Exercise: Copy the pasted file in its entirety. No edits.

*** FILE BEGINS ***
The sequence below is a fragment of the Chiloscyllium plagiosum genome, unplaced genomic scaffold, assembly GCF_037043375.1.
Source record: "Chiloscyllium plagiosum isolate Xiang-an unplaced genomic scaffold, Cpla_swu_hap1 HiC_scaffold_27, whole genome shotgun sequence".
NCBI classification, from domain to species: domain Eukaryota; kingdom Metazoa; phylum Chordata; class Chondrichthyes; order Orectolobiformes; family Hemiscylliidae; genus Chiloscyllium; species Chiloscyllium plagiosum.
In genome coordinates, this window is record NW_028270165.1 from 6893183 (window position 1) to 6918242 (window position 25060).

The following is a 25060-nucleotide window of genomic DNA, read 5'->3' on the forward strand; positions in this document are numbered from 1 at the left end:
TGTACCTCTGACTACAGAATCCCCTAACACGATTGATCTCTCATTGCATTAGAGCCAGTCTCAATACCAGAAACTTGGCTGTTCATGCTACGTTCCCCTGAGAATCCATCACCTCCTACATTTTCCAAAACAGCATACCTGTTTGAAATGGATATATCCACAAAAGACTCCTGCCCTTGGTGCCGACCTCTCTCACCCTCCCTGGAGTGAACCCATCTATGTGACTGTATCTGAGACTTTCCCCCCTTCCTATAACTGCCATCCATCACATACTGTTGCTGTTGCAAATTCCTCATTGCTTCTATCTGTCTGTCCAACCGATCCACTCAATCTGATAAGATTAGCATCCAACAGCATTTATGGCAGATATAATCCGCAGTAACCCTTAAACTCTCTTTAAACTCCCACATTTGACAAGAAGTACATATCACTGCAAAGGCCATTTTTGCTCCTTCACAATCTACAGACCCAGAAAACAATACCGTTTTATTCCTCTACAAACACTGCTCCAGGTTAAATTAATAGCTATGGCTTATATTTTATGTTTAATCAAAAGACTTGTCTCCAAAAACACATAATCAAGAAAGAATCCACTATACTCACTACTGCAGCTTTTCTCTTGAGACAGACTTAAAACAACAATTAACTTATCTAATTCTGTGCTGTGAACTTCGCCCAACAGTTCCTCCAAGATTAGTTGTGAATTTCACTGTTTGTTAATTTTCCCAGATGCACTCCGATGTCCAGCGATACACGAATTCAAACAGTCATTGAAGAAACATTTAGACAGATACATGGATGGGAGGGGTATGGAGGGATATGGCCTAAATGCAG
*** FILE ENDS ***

The sequence below is a fragment of the Chiloscyllium plagiosum genome, unplaced genomic scaffold, assembly GCF_037043375.1.
Source record: "Chiloscyllium plagiosum isolate Xiang-an unplaced genomic scaffold, Cpla_swu_hap1 HiC_scaffold_27, whole genome shotgun sequence".
NCBI classification, from domain to species: domain Eukaryota; kingdom Metazoa; phylum Chordata; class Chondrichthyes; order Orectolobiformes; family Hemiscylliidae; genus Chiloscyllium; species Chiloscyllium plagiosum.
In genome coordinates, this window is record NW_028270165.1 from 6893183 (window position 1) to 6918242 (window position 25060).

The following is a 25060-nucleotide window of genomic DNA, read 5'->3' on the forward strand; positions in this document are numbered from 1 at the left end:
TGTACCTCTGACTACAGAATCCCCTAACACGATTGATCTCTCATTGCATTAGAGCCAGTCTCAATACCAGAAACTTGGCTGTTCATGCTACGTTCCCCTGAGAATCCATCACCTCCTACATTTTCCAAAACAGCATACCTGTTTGAAATGGATATATCCACAAAAGACTCCTGCCCTTGGTGCCGACCTCTCTCACCCTCCCTGGAGTGAACCCATCTATGTGACTGTATCTGAGACTTTCCCCCCTTCCTATAACTGCCATCCATCACATACTGTTGCTGTTGCAAATTCCTCATTGCTTCTATCTGTCTGTCCAACCGATCCACTCAATCTGATAAGATTAGCATCCAACAGCATTTATGGCAGATATAATCCGCAGTAACCCTTAAACTCTCTTTAAACTCCCACATTTGACAAGAAGTACATATCACTGCAAAGGCCATTTTTGCTCCTTCACAATCTACAGACCCAGAAAACAATACCGTTTTATTCCTCTACAAACACTGCTCCAGGTTAAATTAATAGCTATGGCTTATATTTTATGTTTAATCAAAAGACTTGTCTCCAAAAACACATAATCAAGAAAGAATCCACTATACTCACTACTGCAGCTTTTCTCTTGAGACAGACTTAAAACAACAATTAACTTATCTAATTCTGTGCTGTGAACTTCGCCCAACAGTTCCTCCAAGATTAGTTGTGAATTTCACTGTTTGTTAATTTTCCCAGATGCACTCCGATGTCCAGCGATACACGAATTCAAACAGTCATTGAAGAAACATTTAGACAGATACATGGATGGGAGGGGTATGGAGGGATATGGCCTAAATGCAG